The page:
I do nothing but question and compare myself to another mother, would another mother have made a different judgement? Would another mother have taken their child to A&E? Would another mother have noticed something that I didn’t? I should have done this, I should have done that. I should have said this, I should have said that. The self-destroying questions are never-ending. Cue logical mind…..

I know for a fact that all of those questions are based on hindsight, the unbearable foe. The truth is if I received reassurance from different health professionals. I am not a doctor, I could never have known what was occurring in William’s body. When he was poorly, I did the right thing and took him to the doctors to be examined. I was extremely thorough in my explanations and I followed all the guidance and advice I was given. I took William to the doctors numerous times and gave them ample opportunity to diagnose his cough prior to even contracting pneumonia and sepsis. I trusted their diagnosis. Cue emotional mind….

Regardless of anything, he was my little boy, I love him more than anyone, I know him more than anyone, and I would have and still would do anything I could to bring him back, but only mothers can know, and only bereaved mothers can truly know the overwhelming burden of blame.

 

 

 

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Sepsis – The Silent Killer

The Sepsis Six

The Sepsis Six

I was so drunk on apprehension and high on anxiety that the moment I sat down after the inquest I hit the wall running, at 100mph. The full force of the impact manifesting itself in an all-consuming emotional hangover. In the months leading up to the inquest I had to focus on arriving at the one goal I knew I had to be part of. Representing William, and to be his voice. The enormity of the task that lay ahead of me was overwhelming. I had long since given up trying to deal with people’s expectations. I knew that the only way I would reach that goal was pressure, and the only pressure that was acceptable was from me. Only I could prepare myself for the inquest.

I knew the day would be fraught with tension. I didn’t understand why we were there, and I still don’t understand now. As Professor Peter Fleming said “I think there is a very good chance that his illness could have been treated successfully.” To hear those words made any possibility of healing the wound an impossibility. The wound irreparably damaged. William’s death we knew in our hearts was avoidable but to have those words spoken by a world-renowned paediatric specialist after reviewing the evidence was gut wrenching.

As parents, we are not doctors, we worry, we panic, we ask a million questions but we have every right to. We trust and believe the health professionals that we are forced to rely on. Professor Fleming expressed concern that neither the 111 service nor the out-of-hours GP, had acted on William’s temperature change which had been over 40C on the Friday but had subsequently fallen to 35C on the Saturday, a symptom of circulatory failure, and later we found out, a symptom of Sepsis. We took William to the doctors on the Friday because we were concerned. We were reassured it was “nothing grisly” we followed the guidance and advice we were given. I was still worried and called for help on the Saturday. From the analysis of this phone call, which was played at the 8 hour-long inquest, Professor Fleming said he “was disappointed the ‘algorithm’ used by the 111 service did not appear to have assessed the situation effectively…they are working from a script, not their professional knowledge.” Ultimately, our little boy had been unwell for months with what we were told was “just a cough” in the latter stages he developed pneumonia, this caused sepsis (septicemia).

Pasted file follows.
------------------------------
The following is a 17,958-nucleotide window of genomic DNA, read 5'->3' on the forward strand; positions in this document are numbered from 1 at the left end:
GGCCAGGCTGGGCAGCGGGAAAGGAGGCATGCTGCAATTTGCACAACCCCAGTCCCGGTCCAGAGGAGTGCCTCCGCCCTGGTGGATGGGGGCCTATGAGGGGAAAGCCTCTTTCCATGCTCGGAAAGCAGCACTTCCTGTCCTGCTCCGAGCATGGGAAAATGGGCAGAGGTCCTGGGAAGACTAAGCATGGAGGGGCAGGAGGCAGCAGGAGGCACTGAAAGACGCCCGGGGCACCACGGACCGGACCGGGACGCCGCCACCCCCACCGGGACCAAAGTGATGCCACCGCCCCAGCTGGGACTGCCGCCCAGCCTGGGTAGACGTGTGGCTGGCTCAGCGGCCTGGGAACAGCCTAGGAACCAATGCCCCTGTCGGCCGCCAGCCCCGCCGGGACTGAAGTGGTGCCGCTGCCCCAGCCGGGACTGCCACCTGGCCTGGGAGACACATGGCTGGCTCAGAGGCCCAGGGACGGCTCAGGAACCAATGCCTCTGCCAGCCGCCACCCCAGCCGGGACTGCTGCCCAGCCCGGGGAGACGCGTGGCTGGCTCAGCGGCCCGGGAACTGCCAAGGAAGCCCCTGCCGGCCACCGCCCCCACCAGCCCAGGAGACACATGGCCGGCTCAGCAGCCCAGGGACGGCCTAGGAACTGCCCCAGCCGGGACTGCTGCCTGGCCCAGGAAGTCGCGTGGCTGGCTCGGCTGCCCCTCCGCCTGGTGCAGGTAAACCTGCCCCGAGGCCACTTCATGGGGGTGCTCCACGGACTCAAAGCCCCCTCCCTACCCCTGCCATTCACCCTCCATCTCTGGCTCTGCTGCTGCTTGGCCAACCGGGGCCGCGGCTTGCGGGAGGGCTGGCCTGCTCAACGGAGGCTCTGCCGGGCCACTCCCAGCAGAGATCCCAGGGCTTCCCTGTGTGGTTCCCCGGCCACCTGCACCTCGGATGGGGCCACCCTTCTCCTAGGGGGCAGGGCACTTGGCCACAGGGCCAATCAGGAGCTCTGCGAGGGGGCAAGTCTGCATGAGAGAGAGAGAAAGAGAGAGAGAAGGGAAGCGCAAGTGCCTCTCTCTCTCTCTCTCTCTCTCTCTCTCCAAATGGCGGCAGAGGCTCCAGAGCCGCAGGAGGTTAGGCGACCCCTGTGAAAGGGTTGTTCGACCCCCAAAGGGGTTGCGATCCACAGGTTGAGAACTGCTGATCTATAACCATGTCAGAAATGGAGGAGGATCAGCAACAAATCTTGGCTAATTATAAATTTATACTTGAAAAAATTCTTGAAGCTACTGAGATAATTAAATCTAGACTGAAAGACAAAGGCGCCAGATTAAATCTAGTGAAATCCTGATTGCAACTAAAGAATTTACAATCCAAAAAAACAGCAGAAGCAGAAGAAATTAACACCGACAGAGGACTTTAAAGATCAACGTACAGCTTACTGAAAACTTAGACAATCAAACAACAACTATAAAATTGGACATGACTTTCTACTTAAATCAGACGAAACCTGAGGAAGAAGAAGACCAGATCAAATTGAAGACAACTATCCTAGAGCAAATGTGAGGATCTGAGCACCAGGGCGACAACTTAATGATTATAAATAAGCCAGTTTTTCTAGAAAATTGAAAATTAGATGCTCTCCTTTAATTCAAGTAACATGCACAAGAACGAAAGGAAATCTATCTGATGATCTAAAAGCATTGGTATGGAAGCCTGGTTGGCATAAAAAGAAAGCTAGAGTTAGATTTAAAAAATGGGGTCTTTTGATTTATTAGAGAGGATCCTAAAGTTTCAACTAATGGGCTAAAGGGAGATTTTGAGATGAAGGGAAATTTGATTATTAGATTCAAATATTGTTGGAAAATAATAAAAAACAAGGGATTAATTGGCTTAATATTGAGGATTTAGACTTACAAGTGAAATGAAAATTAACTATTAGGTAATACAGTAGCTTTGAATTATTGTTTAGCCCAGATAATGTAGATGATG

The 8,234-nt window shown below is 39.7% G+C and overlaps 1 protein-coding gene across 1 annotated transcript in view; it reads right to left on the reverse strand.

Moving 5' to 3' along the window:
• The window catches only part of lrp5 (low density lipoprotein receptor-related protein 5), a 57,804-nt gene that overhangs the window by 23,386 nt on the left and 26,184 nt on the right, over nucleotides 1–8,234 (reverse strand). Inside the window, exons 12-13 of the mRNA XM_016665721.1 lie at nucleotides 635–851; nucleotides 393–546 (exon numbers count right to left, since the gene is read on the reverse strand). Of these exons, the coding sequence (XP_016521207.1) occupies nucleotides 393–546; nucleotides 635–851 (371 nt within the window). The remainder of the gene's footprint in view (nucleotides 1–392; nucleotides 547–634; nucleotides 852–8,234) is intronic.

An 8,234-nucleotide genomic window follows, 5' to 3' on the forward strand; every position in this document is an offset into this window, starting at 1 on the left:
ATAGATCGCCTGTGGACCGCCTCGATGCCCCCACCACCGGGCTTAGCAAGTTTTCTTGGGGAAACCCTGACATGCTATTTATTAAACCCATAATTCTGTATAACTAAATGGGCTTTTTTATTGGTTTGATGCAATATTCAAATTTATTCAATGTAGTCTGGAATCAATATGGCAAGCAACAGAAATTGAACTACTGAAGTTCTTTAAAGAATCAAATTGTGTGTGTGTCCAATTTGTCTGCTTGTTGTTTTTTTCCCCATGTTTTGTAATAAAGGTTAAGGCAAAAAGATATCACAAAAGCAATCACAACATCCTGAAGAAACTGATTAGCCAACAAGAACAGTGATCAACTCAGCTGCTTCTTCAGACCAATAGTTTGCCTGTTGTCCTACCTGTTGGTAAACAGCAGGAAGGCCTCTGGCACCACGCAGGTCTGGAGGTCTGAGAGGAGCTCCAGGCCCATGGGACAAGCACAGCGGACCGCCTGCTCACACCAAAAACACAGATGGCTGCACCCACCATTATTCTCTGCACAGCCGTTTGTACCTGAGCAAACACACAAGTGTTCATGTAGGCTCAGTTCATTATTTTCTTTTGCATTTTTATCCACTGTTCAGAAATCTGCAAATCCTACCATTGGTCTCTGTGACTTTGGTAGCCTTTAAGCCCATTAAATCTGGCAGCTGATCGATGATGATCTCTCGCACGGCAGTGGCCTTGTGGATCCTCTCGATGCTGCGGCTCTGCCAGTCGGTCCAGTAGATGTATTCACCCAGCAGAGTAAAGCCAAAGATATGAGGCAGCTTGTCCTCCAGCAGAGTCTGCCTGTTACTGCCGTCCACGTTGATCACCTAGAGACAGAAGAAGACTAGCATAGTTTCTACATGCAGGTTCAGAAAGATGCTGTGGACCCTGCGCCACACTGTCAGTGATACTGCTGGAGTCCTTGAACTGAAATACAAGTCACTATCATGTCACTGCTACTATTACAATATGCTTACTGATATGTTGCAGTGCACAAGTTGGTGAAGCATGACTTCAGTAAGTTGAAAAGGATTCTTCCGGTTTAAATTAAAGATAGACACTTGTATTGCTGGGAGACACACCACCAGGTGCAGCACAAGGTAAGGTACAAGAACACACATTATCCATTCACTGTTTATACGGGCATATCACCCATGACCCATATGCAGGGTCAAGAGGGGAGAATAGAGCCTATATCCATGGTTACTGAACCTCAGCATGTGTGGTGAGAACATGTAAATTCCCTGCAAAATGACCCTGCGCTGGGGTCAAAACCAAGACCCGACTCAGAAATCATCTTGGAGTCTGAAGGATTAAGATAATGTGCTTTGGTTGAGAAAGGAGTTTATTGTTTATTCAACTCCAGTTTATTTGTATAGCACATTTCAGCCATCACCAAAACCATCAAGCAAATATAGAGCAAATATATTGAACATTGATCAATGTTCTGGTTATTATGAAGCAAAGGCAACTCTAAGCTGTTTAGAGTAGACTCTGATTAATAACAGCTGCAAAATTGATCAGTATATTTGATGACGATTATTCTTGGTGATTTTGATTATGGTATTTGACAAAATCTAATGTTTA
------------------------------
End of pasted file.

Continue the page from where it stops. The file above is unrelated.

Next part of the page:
Who knows what Sepsis is? Who knows what causes sepsis? I had heard of sepsis, septicemia blood poisoning, but I never for one second sat and thought in that last week that William had it because I didn’t know what it was. As parents we had it drummed into us that if our children are unwell, always check for a rash, meningitis, do the glass test, meningitis kills. Every doctor who William saw or I spoke to were always very thorough in checking for a rash, but no-one discussed the symptoms or the possibility of sepsis. We were not warned what to look or check for.  There are several clinical indications for sepsis, one is a temperature over 38C or below 36C and another is a rapid pulse of over 90 beats per minute. William’s temperature on the Friday was 40.1C and his pulse wasn’t even taken. I will never understand, with a doctor’s knowledge, how this was missed. How William’s cough was never investigated and subsequently how the pneumonia was never diagnosed.  Ultimately causing sepsis which took his life.  It is estimated that 3200 people per year die from meningitis, but 37,000 people die from sepsis. I think it’s about time that sepsis should be granted the air time that meningitis has. Parents need to be educated, no more children should die needlessly like William.